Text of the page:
Please note this caution (I’d do this in fine print and low, fast voice if my blog software could manage it): Watch out for troubling side effects. Pay attention if your heart starts to race, or your liver quivers, or you become unusually thirsty, or you suddenly experience unstable bowels. If you suffer heightened attention for four hours or more, you may want to call a professional, or just tell all your friends. Reading a Bible you can understand can be very rewarding, but it’s risky. We don’t want you to hurt yourself, or get scared, or say something stupid.


Stand-Up Jesus

June 8, 2012

While studying humor in the Bible, one author surprised me by saying that Jesus did stand-up comedy. Even in all the years of singing the gospel song “Stand up, stand up for Jesus,” that had never occurred to me. But a lot of our great stand-up comics are Jewish, so I’ve been wondering what it would be like to imagine Jesus doing a Letterman or Seinfeld routine on the hills of Galilee.

“Hey, it’s good to see you all today! I hear there are some folk here from Capernaum. [pause, cheers] Yeah, nice town, even with Pete’s mother-in-law. [rim shot] Anybody here from Nazareth? [pause] Guess not. Now that was a tough crowd! They nearly shoved me off a cliff. [laughter]

“How about a hand for my buddies, the Pharisees? [applause, maybe a jeer] They just got here from their prayers. [In stained-glass voice]: ‘I thank you, Lord, that I’m not like those other guys.’ [laughter] They’ve been giving me some great straight lines.

“You know, I kind of hate talking about other crowds, but that one the other day over on the next hill just didn’t get it. I was joking with them about how they shouldn’t let anything get in the way of the Kingdom – you know, cut off your hand, lop off your foot, and all. And then this guy who’d been staring way too hard at Mary nearly tore his eye out. Hey, just listen and laugh and do the right thing. We already have plenty of blind folks to help.”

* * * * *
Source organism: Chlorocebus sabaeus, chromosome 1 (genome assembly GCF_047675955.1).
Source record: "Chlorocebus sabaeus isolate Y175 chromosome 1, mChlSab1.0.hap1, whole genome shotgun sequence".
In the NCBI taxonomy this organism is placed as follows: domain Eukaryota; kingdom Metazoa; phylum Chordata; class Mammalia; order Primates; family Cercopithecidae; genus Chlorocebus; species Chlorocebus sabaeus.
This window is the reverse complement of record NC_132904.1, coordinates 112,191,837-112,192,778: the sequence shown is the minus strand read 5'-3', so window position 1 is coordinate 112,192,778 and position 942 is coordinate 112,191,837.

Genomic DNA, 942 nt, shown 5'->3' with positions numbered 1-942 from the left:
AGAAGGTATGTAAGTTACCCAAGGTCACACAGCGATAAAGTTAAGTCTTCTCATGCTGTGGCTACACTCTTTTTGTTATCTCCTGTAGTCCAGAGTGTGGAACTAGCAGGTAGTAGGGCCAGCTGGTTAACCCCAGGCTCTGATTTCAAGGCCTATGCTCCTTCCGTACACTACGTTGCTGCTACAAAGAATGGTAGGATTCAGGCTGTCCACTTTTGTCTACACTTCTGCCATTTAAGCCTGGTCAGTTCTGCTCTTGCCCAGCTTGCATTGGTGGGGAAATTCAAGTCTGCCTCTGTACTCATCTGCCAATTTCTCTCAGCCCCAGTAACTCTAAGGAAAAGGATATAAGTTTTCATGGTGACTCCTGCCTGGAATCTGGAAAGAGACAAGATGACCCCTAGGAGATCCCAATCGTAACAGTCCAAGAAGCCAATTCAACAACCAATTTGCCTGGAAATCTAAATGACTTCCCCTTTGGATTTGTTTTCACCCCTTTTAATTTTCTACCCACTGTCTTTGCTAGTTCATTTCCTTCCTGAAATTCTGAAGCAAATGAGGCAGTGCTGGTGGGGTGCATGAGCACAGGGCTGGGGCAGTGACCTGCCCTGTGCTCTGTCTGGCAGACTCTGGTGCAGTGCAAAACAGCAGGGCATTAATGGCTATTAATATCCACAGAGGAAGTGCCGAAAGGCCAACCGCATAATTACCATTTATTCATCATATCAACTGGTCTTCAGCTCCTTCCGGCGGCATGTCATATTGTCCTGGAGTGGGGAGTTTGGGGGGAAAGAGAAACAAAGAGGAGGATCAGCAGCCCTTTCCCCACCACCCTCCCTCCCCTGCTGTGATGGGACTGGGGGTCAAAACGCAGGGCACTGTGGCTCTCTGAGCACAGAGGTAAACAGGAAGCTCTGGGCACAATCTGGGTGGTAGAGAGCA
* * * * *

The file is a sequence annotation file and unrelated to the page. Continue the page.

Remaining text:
Now I don’t think Jesus did stand-up comedy, quite. But he did tell funny stories and create comic word pictures. He exaggerated, bantered, teased, and cajoled. His parables show off all kinds of improbable characters (or maybe the way-too-probable people we already know) – the crooked judge and nagging widow (Luke 18:1-8), the neighbor leaning on the doorbell in the middle of the night and the sleepy crank who bails him out anyway (Luke 11:5-8), or the dishonest manager trying to bail himself out (Luke 16:1-9). Pre-dating elephant jokes, Jesus told camel jokes – trying to thread a camel through the eye of a needle or, in trying to eat kosher, straining out a gnat while choking down a camel. (I’ll bet that would have worked, too, with trying to get a speck out of the other guy’s eye while you have a camel in your own.) And when the Pharisees and Sadducees tried to trap him with “gotcha” games, Jesus’ easy wins surely amazed and amused the crowds.